The first step in this process, he says, is chemical sensing, or targeting a particle to a certain part of the body. For this targeting, Finn collaborates with Cell Biology Assistant Professor Marianne Manchester, who has an adjacent office and shares laboratory space in the CIMBio building. Manchester has specialized in following dye-decorated virus particles through whole animals and tailoring them genetically to find particular tissues. The goal of their collaboration is to turn the viruses into molecules that could report on disease states and perform drug delivery.

"I think we are getting pretty close," Finn says, adding that the next step is extending the technology to deliver a payload.

For the delivery, Finn works with Department of Cell Biology Chair Sandra Schmid to characterize the receptor-mediated endocytosis of virus particles with carbohydrates displayed on their surfaces. The hope is to be able to induce the cells to take up the virus particle selectively. One key to this is the fact that the virions are polyvalent, and multiple copies of some endocytosis "effector" molecule can be displayed on their surface in well-defined patterns and distances.

Finn is also working with Associate Professor Glen Nemerow in the Department of Immunology to try to design plant virus particles that mimic adenovirus, the virus that causes the common cold, which Nemerow studies. Adenovirus is already adept at getting into cells through a complicated binding and entry mechanism.

In a different twist, Finn and his laboratory are trying to use Johnson's virions to make new materials, and they have made progress in getting the virions to assemble themselves into supermolecular assemblies, aggregates, and other nanostructures by putting different molecules on the outside of the virions.

"This is the first step for us," says Finn, who adds that his goal is to be able to program the virions to make the emergent assemblies he desires.

To test this, graduate student Erica Strable, a Ph.D. candidate in TSRI's Kellogg School of Science and Technology who is a joint member of the Finn and Johnson laboratories and is funded by the La Jolla Interfaces in Science Program directed by TSRI Professor Libby Getzoff and UCSD Professor Jose Onuchic, chemically attached DNA oligonucleotides to the outside of the virus and created different pools of such oligo–virus particles with complimentary bases. Depending on where the oligos were placed on the virus, Strable found that she could assemble the pieces into two-dimensional arrays or three-dimensional aggregates in a temperature-sensitive fashion (since high temperature melts DNA).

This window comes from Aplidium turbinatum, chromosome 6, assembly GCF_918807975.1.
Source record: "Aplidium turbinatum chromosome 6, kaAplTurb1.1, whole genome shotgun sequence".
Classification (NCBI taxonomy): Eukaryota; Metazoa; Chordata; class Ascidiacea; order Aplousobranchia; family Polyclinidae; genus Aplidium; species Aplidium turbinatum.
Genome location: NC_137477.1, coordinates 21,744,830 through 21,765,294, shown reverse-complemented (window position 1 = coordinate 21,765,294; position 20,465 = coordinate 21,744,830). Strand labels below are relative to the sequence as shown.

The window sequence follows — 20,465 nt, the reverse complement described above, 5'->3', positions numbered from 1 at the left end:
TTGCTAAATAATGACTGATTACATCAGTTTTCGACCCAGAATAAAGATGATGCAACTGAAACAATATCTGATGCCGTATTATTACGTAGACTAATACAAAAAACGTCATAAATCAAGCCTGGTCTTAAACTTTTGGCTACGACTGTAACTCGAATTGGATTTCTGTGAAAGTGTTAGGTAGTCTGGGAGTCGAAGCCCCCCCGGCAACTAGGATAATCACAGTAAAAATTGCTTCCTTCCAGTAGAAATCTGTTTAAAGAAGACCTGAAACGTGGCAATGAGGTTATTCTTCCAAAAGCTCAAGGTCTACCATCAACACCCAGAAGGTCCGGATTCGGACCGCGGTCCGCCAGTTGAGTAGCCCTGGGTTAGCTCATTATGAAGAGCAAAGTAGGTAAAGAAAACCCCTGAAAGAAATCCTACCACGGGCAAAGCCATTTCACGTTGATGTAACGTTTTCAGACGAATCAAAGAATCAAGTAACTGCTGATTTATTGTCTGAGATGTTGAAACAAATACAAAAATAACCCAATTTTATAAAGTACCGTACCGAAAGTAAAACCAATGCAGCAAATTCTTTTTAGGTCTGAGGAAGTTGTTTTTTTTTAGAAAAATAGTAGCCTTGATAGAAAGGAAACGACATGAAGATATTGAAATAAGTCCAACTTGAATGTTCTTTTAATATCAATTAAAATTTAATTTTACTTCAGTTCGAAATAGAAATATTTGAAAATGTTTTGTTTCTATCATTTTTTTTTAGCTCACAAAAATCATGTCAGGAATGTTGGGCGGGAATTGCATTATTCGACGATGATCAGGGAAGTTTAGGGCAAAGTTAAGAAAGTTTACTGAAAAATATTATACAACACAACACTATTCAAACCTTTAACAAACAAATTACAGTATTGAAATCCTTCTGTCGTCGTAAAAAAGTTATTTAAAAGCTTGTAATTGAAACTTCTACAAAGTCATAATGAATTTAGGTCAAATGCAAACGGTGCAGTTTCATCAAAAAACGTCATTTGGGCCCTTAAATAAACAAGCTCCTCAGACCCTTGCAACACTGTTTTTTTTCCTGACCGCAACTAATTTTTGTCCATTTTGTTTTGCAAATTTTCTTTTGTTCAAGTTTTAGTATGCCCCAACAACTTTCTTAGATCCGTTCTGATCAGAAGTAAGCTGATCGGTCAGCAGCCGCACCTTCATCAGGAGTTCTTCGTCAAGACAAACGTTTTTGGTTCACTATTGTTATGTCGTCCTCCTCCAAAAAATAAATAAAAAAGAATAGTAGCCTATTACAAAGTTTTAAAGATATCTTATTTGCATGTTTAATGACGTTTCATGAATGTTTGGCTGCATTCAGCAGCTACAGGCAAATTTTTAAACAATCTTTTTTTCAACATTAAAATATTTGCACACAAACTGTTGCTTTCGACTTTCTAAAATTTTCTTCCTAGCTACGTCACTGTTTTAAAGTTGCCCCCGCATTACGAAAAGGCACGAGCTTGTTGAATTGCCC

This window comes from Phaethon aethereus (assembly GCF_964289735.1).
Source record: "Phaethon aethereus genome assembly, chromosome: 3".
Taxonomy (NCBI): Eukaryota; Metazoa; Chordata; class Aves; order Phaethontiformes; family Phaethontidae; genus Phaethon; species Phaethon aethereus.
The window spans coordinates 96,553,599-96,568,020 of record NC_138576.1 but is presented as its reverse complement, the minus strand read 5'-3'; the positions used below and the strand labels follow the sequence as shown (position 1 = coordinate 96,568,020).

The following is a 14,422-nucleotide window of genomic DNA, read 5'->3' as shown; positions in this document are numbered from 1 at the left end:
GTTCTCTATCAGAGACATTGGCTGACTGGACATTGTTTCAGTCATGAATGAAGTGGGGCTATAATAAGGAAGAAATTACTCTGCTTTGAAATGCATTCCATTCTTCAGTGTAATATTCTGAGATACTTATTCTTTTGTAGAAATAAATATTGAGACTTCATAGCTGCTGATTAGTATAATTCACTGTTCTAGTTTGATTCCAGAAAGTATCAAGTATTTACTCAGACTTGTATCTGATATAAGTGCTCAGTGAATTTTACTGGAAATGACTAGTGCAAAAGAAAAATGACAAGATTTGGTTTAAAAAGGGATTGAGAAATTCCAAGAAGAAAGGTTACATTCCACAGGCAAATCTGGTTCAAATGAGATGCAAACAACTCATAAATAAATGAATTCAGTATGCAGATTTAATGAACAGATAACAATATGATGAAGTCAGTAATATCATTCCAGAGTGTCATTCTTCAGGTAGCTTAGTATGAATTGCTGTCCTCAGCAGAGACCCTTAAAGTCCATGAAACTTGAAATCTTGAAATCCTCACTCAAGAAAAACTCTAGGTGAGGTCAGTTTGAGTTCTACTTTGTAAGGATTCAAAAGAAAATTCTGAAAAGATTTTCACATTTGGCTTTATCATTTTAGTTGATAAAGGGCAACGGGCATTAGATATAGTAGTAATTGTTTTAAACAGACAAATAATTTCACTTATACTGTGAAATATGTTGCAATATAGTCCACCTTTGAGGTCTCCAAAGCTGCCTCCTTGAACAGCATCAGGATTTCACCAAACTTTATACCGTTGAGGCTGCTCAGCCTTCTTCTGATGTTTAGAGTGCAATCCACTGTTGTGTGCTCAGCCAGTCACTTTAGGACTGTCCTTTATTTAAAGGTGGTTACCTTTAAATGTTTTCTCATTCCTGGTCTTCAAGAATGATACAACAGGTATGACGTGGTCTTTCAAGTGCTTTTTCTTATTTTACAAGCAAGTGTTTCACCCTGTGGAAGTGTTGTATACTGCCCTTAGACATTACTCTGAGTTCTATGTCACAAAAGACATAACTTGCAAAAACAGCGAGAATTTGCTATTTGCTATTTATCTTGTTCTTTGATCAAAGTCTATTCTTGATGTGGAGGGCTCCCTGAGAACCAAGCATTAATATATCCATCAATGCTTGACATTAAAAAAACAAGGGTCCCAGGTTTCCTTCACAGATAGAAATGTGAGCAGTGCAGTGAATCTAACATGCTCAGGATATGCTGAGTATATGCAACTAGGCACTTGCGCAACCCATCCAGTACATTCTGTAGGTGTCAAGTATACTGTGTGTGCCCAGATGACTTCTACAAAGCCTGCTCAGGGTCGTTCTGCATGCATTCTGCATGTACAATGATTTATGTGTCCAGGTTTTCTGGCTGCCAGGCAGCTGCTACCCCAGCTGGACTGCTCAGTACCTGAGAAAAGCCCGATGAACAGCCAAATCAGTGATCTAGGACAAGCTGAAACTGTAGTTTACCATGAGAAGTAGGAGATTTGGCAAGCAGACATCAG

He also has been experimenting with assembling these particles by attaching antibodies to some and antigen to others, by using metal interactions and attaching sugars to some virions and carbohydrate binding proteins to others. All of these have potential uses in biology and nanotechnology, applications that Finn is currently exploring with his many collaborators

"The best part about being here," he says. "is all the fabulous people who are in my group and around the institute. I delight in being a mentor to the wonderful students and postdocs that I find here at Scripps, both in my group and in the graduate program."

"And," says Finn, "I'm having the time of my life."


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An array of cowpea mosaic virus particles bearing complementary oligonucleotides attached to the outside surface of the virus coat protein (top panel). On the bottom panel is a cartoon of the packing of such particles; red and blue shapes indicate virions with complementary sequences.